Extended Collective Licensing: Who Benefits?

How is extended collective licensing fit for purpose to negotiate with online platforms for content uploaded by users? How will the relationship between photographers and picture agencies be affected? Will hobby photographers be remunerated too? Are CMOs representative? Those were but a few of the many questions raised at the CEPIC licensing webinar on 16th December.

The number of participants and their variety showed an increased interest in collective management issues.

From all the feedback we have received the webinar was well received.  The webinar succeeded in expressing the divisions of opinion on ECL showing the strength of the views on both sides of the debate. 

On the one side of the debate speakers argued that ECL is the only way to deal with mass usage of photos and licensing with online platforms.

If you don’t have ECL, you have nothing” hammered Paul Vestergren, chair of CEPIC member BLF, “nothing“.

Mats Lindbergformer CEO of Bildupphovsr√§tt i Sverige, Visual Copyright Society in Sweden (BUS), now senior consultant, presented the “Swedish experience” since the 1960s. “It is a voluntary system“, he explained, “extended to outside parties“. He added: “It has a non voluntary effect on non members. However, if you have a market position, it’s possible to opt-out.”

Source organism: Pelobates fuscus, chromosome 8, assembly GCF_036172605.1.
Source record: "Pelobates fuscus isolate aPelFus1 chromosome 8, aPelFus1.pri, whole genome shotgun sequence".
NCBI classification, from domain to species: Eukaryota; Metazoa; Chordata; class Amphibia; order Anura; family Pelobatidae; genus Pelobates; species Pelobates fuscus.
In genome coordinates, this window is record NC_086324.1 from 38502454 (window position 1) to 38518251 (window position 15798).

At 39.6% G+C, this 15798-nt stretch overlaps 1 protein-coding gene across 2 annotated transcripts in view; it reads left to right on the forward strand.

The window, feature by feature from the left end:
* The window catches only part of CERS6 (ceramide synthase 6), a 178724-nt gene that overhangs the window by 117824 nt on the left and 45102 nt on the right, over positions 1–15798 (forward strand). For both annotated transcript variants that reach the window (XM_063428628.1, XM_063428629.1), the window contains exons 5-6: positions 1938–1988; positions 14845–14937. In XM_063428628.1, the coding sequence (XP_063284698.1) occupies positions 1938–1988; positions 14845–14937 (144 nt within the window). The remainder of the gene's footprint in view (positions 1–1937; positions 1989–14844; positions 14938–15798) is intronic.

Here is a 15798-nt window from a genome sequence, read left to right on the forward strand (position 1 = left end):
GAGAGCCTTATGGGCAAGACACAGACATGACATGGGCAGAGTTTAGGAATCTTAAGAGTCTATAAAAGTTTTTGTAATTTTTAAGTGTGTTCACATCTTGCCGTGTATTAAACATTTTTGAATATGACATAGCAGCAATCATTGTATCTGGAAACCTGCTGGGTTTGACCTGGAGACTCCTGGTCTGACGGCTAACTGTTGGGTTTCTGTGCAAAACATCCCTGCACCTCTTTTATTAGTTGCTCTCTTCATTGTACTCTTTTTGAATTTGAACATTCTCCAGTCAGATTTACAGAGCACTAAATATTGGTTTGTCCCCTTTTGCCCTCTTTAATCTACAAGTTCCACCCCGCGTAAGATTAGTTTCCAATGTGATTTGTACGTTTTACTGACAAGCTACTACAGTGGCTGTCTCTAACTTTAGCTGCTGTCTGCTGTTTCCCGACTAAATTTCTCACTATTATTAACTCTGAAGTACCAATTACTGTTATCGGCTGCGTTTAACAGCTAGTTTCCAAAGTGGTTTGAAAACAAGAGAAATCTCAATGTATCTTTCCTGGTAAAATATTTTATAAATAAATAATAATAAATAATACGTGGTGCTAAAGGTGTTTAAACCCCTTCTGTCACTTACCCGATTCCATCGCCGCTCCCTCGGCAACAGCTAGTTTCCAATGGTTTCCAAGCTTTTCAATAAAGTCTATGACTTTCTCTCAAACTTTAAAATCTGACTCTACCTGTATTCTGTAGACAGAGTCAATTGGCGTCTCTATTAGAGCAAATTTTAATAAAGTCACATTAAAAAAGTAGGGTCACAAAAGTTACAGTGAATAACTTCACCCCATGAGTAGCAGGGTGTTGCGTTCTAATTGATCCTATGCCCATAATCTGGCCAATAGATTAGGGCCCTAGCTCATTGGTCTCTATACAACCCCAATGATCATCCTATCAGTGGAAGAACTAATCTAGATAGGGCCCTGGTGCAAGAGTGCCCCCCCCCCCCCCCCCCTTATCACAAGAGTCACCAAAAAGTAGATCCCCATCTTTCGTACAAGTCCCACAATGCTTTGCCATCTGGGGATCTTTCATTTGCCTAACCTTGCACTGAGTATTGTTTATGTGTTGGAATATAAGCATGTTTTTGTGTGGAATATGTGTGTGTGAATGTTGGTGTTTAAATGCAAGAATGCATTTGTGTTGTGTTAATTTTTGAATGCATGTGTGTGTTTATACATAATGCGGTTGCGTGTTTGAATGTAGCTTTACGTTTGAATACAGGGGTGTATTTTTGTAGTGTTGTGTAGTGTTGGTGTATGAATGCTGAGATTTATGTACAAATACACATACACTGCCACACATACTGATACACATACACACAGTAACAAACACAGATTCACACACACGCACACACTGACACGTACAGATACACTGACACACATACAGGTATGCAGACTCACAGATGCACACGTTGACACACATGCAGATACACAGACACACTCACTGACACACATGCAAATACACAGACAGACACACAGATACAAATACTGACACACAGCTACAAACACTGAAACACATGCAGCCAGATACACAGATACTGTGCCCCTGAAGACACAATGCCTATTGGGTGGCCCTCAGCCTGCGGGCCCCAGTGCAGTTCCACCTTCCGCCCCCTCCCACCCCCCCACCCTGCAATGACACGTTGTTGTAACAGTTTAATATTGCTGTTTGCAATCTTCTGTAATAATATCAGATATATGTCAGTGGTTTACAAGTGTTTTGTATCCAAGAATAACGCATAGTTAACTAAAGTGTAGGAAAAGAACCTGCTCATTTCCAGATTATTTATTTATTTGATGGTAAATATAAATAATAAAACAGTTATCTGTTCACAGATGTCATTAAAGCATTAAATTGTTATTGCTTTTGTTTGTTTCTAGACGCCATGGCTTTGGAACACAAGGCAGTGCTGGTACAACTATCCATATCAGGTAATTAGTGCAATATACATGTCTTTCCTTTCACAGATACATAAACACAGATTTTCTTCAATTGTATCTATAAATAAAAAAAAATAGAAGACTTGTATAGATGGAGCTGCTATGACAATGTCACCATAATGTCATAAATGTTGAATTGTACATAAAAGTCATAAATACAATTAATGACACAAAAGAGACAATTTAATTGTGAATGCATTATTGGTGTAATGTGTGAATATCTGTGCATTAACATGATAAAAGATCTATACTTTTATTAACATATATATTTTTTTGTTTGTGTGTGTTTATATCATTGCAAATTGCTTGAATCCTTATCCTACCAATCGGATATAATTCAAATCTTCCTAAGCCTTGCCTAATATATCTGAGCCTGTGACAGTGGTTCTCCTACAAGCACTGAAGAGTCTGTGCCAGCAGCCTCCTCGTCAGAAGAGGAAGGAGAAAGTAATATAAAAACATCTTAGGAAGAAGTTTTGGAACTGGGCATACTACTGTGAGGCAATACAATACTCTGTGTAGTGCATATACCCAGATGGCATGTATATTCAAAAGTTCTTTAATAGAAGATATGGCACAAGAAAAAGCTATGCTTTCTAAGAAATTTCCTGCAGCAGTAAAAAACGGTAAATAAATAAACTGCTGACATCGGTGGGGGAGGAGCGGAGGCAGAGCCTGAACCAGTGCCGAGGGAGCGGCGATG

For his part, Dr.Urban Pappi, CEO of German CMO Bildkunst, sees ECL as a “tool to convince politicians not to discriminate against photography“.
He makes reference to the present consultations on the implementation of article 17 in German national law.

On the other side of the debate, Florian Koempel, copyright consultant, raised the difficult questions on the representation of non members – what about all these hobby photographers and what about non national rights holders? – , the guarantee of their rights, the pratical value of ECL when limited to one member State, the situation when two CMOs might issue extended collective licenses on one national market. 

Questions from participants touched on the rights of non national members, difficult collaboration with local CMOs, notably in Spain, and with the concept of “Image Management Entities”.

An important number of questions was raised and the webinar one-hour time did not allow to answer them all.

CEPIC might organise a follow-up webinar in 2021 and will, in any case, continue to contribute to the debate.

Speakers’ presentations are available to webinar’s participants.

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